Online sales grew slowly last month while in-store sales fell, new British Retail Consortium (BRC) figures show.
That helped overall retail sales to grow by 0.4%, in total, although like-for-like sales, which strip out the effect of store openings and closures, were down by 0.4%.
Ecommerce sales of non-food products grew by 8% in February, compared to the previous year, and in-store sales fell by 2.4% in total, or 2.6% on a like-for-like basis, which strips out the effect of store openings and closures, according to the BRC-KPMG Online Sales Retail Sales Monitor for the month. Over the three months to February, online sales of non-food products in the UK grew 7.7% year-on-year. That’s the lowest average, says the BRC, since its monitor began. Over the same period, total non-food sales in the UK fell by 0.2%, the first decline since November 2011.
Some 22.2% of non-food sales took place online in February, up from 21% last February – while the three-month average stands at 23.2%.
Helen Dickinson, chief executive of the BRC [IRDX VBRC], said: “A fairly stable rate of online growth has again helped compensate for declines in stores. The online market has now grown to over 20% of total non-food sales, and as a result growth of 8% is understandable if not as impressive in previous years and helps explain the lowest three-month average rate of year-on-year growth since May 2013.
“Digital platforms remain the preference for a savvy shopper to search for the items they want at the best price, and helps explain why clothing and electronics have driven online growth when sales in stores have flagged. A later Mother’s Day this year has distorted the figures for February, since purchases which were made in the final week of February last year will now fall in March’s figures this year. We expect March’s growth to be stronger due to the impact of this distortion and of new video game releases.”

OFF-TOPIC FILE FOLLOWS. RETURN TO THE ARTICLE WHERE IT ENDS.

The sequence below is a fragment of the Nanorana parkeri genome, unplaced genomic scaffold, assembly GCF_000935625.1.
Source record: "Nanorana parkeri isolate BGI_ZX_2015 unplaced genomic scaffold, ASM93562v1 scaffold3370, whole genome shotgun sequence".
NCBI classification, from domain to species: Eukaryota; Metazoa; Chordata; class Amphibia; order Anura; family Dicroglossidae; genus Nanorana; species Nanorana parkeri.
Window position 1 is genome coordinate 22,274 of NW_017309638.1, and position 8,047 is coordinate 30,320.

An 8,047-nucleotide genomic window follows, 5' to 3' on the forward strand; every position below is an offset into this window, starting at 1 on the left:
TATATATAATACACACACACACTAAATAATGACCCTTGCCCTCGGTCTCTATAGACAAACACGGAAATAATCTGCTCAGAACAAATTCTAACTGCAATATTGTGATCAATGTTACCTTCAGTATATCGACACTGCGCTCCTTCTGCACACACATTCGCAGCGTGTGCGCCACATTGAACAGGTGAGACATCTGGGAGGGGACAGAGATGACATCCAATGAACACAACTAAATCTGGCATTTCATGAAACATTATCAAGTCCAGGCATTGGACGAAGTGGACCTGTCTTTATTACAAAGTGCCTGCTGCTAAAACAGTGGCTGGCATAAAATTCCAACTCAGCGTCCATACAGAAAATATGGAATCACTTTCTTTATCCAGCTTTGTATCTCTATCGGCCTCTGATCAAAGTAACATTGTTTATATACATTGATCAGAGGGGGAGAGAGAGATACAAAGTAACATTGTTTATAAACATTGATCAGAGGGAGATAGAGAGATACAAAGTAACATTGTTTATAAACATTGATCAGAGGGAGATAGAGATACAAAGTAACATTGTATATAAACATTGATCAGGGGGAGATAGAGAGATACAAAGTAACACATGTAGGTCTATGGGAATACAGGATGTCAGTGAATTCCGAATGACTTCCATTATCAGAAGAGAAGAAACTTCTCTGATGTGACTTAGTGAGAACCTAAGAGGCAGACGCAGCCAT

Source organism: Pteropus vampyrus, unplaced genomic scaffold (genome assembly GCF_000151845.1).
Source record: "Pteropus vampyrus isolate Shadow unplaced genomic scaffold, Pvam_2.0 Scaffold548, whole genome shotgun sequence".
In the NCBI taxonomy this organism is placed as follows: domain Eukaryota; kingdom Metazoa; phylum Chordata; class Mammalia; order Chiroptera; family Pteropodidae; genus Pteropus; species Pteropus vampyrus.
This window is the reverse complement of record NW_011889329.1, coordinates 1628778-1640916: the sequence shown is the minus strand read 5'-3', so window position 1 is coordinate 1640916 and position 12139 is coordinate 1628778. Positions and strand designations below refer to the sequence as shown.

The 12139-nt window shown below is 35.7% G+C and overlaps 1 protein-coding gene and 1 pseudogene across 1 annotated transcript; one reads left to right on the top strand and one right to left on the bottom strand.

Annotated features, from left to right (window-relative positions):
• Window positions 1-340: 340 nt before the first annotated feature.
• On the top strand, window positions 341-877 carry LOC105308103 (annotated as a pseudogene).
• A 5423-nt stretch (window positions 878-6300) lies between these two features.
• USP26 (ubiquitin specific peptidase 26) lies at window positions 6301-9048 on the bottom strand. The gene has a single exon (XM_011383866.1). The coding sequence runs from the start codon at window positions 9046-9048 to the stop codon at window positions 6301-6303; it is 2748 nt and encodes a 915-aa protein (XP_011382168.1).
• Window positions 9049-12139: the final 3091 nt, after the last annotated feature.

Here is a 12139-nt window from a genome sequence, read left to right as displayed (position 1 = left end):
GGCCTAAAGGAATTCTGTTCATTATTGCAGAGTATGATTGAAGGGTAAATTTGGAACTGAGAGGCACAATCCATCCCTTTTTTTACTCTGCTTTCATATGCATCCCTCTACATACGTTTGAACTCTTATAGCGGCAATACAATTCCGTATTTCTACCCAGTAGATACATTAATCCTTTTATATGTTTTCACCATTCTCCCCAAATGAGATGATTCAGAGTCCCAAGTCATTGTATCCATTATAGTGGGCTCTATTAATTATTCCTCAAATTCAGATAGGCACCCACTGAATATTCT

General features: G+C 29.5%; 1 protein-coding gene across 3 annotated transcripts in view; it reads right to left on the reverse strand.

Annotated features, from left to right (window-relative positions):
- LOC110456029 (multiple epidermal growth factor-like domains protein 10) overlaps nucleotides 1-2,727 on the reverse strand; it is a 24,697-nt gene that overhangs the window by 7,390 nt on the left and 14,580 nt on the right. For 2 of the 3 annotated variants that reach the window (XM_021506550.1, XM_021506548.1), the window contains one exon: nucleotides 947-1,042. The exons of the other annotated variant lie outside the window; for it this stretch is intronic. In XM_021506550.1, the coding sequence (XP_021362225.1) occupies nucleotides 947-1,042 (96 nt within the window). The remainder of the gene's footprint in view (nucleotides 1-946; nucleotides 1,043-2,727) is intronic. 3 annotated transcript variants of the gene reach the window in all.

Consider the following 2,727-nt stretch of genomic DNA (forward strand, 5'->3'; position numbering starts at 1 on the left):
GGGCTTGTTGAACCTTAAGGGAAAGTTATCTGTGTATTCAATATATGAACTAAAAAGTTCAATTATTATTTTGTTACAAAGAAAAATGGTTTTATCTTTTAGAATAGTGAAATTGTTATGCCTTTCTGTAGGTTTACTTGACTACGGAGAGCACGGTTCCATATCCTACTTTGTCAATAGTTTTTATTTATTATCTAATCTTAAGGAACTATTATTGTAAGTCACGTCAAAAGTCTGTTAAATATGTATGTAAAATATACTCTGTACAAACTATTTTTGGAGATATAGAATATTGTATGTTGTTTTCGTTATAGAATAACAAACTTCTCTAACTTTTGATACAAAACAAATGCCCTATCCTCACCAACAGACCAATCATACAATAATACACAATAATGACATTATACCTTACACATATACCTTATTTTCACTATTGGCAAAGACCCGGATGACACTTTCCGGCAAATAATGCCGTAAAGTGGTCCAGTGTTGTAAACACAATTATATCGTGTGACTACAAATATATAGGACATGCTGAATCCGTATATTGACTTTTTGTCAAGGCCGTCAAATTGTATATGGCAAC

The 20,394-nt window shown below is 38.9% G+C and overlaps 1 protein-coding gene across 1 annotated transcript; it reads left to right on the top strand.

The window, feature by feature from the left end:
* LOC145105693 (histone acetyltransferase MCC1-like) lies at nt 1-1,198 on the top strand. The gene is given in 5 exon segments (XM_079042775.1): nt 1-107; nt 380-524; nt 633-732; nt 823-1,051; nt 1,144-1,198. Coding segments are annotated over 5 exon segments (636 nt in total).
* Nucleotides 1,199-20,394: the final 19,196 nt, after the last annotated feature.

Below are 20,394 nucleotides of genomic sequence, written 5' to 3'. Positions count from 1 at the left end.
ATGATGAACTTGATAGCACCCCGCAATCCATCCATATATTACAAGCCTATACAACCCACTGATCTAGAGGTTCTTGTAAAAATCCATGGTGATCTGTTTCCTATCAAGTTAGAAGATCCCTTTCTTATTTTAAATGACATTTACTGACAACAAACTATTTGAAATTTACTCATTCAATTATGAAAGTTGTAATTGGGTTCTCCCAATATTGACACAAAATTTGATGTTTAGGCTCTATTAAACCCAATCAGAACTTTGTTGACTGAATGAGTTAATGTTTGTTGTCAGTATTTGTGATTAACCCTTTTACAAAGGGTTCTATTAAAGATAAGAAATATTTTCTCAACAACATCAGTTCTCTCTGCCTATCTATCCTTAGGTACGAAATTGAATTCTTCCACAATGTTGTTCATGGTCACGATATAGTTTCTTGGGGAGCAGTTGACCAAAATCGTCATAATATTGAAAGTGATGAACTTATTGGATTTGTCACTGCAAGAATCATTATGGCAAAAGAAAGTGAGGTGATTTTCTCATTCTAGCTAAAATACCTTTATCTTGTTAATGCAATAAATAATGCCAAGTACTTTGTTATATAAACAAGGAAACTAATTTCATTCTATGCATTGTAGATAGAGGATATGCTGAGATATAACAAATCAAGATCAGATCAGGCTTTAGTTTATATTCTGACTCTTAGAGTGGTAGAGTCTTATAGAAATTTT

Over the the three months to February, online sales contributed 2.3 percentage points to the year-on-year growth of total non-food sales. In contrast, in-store sales made a contribution of -2.5 percentage points over the same period. In February alone, online sales contributed 1.8 percentage points to non-food growth.
Paul Martin, UK head of retail at KPMG [IRDX VKPM], said the growth in online sales contrasted with poor high street performance.
“Interestingly, many of the categories that failed to capture the attention of shoppers in store, did so online – including clothing and footwear,” he said. “Carefully placed promotions and the shorter wait until pay day in February are likely to have nudged online shoppers to e-checkouts.
“School half-term will also have contributed to online retailer’s stronger performance and notably children’s toys performed particularly well during the month.
“In the run up to the Budget, online retailers will be eager to learn if the Chancellor looks to support the retail sector. The business rate rise has been hotly contested, given the varying impact the proposed changes will have on retailers utilising physical or online retail channels.”
Mentioned in this piece…
The British Retail Consortium (BRC) is the lead trade association representing the whole range of retailers, from the large multiples and department stores through to independents, selling a wide selection of products through centre of town, out of town, rural and virtual stores. (more…)
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